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Suggested Citation:"Front Matter." National Research Council. 2007. Proceedings of the Materials Forum 2007: Corrosion Education for the 21st Century. Washington, DC: The National Academies Press. doi: 10.17226/11948.
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Proceedings of the Materials Forum 2007

Corrosion Education for the 21st Century

Michael H. Moloney, Editor

CORROSION EDUCATION WORKSHOP ORGANIZING PANEL

NATIONAL MATERIALS ADVISORY BOARD

DIVISION ON ENGINEERING AND PHYSICAL SCIENCES

NATIONAL RESEARCH COUNCIL OF THE NATIONAL ACADEMIES

THE NATIONAL ACADEMIES PRESS

Washington, D.C.
www.nap.edu

Suggested Citation:"Front Matter." National Research Council. 2007. Proceedings of the Materials Forum 2007: Corrosion Education for the 21st Century. Washington, DC: The National Academies Press. doi: 10.17226/11948.
×

THE NATIONAL ACADEMIES PRESS

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NOTICE: The project that is the subject of this report was approved by the Governing Board of the National Research Council, whose members are drawn from the councils of the National Academy of Sciences, the National Academy of Engineering, and the Institute of Medicine. The members of the committee responsible for the report were chosen for their special competences and with regard for appropriate balance.

This study was supported by Contract No. HR0011-07-P-0008 between the National Academy of Sciences and the U.S. Department of Defense. Any opinions, findings, conclusions, or recommendations expressed in this publication are those of the authors and do not necessarily reflect the views of the organizations or agencies that provided support for the project.

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International Standard Book Number-10: 0-309-10893-4

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Suggested Citation:"Front Matter." National Research Council. 2007. Proceedings of the Materials Forum 2007: Corrosion Education for the 21st Century. Washington, DC: The National Academies Press. doi: 10.17226/11948.
×

THE NATIONAL ACADEMIES

Advisers to the Nation on Science, Engineering, and Medicine


The National Academy of Sciences is a private, nonprofit, self-perpetuating society of distinguished scholars engaged in scientific and engineering research, dedicated to the furtherance of science and technology and to their use for the general welfare. Upon the authority of the charter granted to it by the Congress in 1863, the Academy has a mandate that requires it to advise the federal government on scientific and technical matters. Dr. Ralph J. Cicerone is president of the National Academy of Sciences.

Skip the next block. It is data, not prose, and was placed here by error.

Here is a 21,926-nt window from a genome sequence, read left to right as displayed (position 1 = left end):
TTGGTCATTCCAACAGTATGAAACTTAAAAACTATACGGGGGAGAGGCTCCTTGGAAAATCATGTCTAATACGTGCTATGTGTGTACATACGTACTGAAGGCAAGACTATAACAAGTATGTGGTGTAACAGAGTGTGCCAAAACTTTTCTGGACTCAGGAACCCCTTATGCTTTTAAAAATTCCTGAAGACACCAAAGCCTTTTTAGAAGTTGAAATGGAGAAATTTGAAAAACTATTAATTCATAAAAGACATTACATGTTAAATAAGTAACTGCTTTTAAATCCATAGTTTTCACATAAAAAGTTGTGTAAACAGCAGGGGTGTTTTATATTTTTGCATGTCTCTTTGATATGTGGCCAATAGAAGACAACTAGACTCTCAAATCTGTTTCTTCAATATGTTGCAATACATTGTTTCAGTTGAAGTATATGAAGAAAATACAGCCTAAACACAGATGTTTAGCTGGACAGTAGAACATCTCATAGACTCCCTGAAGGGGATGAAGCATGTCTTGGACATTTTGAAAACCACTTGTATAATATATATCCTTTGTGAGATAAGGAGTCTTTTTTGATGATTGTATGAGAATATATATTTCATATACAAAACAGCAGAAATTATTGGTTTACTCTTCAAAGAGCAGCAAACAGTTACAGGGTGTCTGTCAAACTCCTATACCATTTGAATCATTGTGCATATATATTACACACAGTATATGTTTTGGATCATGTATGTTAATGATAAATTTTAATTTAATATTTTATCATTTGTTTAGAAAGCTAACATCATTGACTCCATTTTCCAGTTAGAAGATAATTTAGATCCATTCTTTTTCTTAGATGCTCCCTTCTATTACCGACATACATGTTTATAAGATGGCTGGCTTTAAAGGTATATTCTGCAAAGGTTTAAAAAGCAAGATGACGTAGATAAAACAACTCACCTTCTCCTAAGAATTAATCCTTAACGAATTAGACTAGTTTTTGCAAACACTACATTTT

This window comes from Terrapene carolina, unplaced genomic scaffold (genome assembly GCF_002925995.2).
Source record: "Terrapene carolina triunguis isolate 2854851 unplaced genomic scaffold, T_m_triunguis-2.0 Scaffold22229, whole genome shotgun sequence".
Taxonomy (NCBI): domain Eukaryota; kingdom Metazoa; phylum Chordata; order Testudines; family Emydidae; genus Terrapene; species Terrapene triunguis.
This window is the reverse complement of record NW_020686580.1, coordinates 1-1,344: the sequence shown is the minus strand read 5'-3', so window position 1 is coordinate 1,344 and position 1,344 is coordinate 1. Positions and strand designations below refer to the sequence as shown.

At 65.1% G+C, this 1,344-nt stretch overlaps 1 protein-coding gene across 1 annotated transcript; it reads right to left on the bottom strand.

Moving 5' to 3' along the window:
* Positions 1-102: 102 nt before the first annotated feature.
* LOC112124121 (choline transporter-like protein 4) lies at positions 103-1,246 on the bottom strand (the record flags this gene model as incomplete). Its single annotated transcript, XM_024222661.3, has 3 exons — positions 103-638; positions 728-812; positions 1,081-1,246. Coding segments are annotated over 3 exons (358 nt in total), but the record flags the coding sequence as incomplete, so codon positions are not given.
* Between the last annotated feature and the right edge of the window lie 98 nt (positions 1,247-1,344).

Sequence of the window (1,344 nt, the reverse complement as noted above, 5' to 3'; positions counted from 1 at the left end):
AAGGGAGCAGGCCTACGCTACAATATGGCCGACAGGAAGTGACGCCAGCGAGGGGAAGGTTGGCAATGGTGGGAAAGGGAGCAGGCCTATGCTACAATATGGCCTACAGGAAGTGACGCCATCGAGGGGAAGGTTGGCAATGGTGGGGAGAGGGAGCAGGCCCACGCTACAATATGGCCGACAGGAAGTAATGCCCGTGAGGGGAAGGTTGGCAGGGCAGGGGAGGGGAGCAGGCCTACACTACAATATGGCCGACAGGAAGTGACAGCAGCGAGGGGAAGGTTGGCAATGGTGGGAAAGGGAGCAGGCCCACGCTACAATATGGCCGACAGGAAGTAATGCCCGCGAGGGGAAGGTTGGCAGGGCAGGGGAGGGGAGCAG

The National Academy of Engineering was established in 1964, under the charter of the National Academy of Sciences, as a parallel organization of outstanding engineers. It is autonomous in its administration and in the selection of its members, sharing with the National Academy of Sciences the responsibility for advising the federal government. The National Academy of Engineering also sponsors engineering programs aimed at meeting national needs, encourages education and research, and recognizes the superior achievements of engineers. Dr. Charles M. Vest is president of the National Academy of Engineering.


The Institute of Medicine was established in 1970 by the National Academy of Sciences to secure the services of eminent members of appropriate professions in the examination of policy matters pertaining to the health of the public. The Institute acts under the responsibility given to the National Academy of Sciences by its congressional charter to be an adviser to the federal government and, upon its own initiative, to identify issues of medical care, research, and education. Dr. Harvey V. Fineberg is president of the Institute of Medicine.


The National Research Council was organized by the National Academy of Sciences in 1916 to associate the broad community of science and technology with the Academy’s purposes of furthering knowledge and advising the federal government. Functioning in accordance with general policies determined by the Academy, the Council has become the principal operating agency of both the National Academy of Sciences and the National Academy of Engineering in providing services to the government, the public, and the scientific and engineering communities. The Council is administered jointly by both Academies and the Institute of Medicine. Dr. Ralph J. Cicerone and Dr. Charles M. Vest are chair and vice chair, respectively, of the National Research Council.


www.national-academies.org